Fiction: Scene From an Imagined Life

Sinking down into the hardness

 of the seat on the “El”

 I close my eyes and

try to rest as the humidity climbs

and the rocking of the train

lulls me into a false sense of peacefulness.

In the darkness, the world roars past me

and for a little while,  I am not thinking, not feeling…  

I just exist on this train.

Sudden stops and doors opening and closing.


Legs of lead carry me home:

 past a sea of featureless faces.

 past brilliant neons, the billboards,

past the blinking stop-and-go lights of city streets

where rainbows glisten

on oil-slick macadam in the warm summer rain.

Past smoky bistros that buzz with chatter

Where saffron-colored notes float in the jazzy air

and sidewalk cafes are filled

with couples sipping wine, red and white.



Opening the door to our brick row house,

my gaze falls upon a room

filled with wilting flowers,

a subtle reminder of the beautiful life

that seeped away as if drop by drop.

The easy days when we were a family

before I decided he had to leave,

those final days, long and sad,

when I just couldn’t breathe anymore

without mechanically making it happen.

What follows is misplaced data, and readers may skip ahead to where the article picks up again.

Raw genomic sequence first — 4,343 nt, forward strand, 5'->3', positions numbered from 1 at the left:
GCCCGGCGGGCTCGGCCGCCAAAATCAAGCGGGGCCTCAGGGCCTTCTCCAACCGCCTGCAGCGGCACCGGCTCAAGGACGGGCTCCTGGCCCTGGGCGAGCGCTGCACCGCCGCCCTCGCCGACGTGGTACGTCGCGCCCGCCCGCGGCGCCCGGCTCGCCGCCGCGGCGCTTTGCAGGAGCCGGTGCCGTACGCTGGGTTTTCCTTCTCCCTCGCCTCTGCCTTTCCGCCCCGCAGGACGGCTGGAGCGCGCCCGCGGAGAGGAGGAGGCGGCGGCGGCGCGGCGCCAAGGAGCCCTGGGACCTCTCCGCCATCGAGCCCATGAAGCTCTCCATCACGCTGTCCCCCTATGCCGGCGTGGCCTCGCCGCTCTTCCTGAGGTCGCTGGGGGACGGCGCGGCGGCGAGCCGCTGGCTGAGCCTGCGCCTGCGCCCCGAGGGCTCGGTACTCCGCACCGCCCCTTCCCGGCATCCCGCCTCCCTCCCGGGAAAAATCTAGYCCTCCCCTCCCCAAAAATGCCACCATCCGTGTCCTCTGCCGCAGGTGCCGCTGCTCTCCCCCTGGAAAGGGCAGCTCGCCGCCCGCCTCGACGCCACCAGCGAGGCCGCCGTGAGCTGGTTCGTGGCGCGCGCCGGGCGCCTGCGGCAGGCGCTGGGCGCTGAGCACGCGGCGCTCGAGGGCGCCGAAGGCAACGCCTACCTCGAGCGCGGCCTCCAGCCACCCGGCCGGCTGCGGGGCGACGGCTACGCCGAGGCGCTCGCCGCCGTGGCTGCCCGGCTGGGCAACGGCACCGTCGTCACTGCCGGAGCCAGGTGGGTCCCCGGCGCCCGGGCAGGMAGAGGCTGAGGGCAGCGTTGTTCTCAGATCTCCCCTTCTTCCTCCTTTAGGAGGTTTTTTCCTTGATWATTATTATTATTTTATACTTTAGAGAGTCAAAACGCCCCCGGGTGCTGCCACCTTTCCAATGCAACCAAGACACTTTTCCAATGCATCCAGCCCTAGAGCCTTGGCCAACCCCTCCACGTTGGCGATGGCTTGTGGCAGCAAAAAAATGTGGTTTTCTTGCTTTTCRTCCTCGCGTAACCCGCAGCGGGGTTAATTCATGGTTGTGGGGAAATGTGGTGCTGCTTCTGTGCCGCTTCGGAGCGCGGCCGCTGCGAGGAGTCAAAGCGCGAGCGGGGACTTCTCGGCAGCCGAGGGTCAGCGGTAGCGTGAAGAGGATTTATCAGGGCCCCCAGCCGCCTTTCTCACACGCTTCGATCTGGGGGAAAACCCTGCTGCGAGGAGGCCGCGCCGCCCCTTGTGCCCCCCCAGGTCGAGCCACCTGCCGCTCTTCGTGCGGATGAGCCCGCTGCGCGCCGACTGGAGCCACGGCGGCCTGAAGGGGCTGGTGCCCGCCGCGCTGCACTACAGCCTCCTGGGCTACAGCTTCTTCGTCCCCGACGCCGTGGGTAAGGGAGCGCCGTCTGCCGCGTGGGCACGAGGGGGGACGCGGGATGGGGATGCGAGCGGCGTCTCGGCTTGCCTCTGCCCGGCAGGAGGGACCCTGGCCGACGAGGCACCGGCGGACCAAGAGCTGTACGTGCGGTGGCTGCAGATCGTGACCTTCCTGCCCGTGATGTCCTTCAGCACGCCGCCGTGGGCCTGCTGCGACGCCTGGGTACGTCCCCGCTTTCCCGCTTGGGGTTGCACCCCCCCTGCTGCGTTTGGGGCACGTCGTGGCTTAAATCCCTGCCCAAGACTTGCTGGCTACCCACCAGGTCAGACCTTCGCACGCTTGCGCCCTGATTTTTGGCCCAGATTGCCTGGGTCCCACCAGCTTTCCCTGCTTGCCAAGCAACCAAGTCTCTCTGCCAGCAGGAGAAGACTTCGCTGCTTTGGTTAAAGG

I hear footsteps on the flagstone –

light footsteps running, running.

I turn towards the door,

 smiling through a wet mask of tears,

 knowing that soon I’ll have to

split my time with him

and share this curly-headed mass of sunshine

that now is bursting

through the door of the kitchen,

hurling himself into my waiting arms,

wrapping himself around me,

asking me if I had a good day.


I pour him a glass of ice-cold milk

and offer some sugar and butter cookies

that Grandma made for us.

Perhaps a ripe, red apple for me

and a cup of herbal tea to help me relax.

I look at the mouth edged in cookie crumbs

and a milk moustache up to his nose,

and I know why I can be strong,

why I must go on alone,

 yet not alone,

different but the same somehow.

And in that smiling face,

the one that is smiling back at me right now,

Is my joy,

my life,

my steady heartbeat.

And that’s all that matters!

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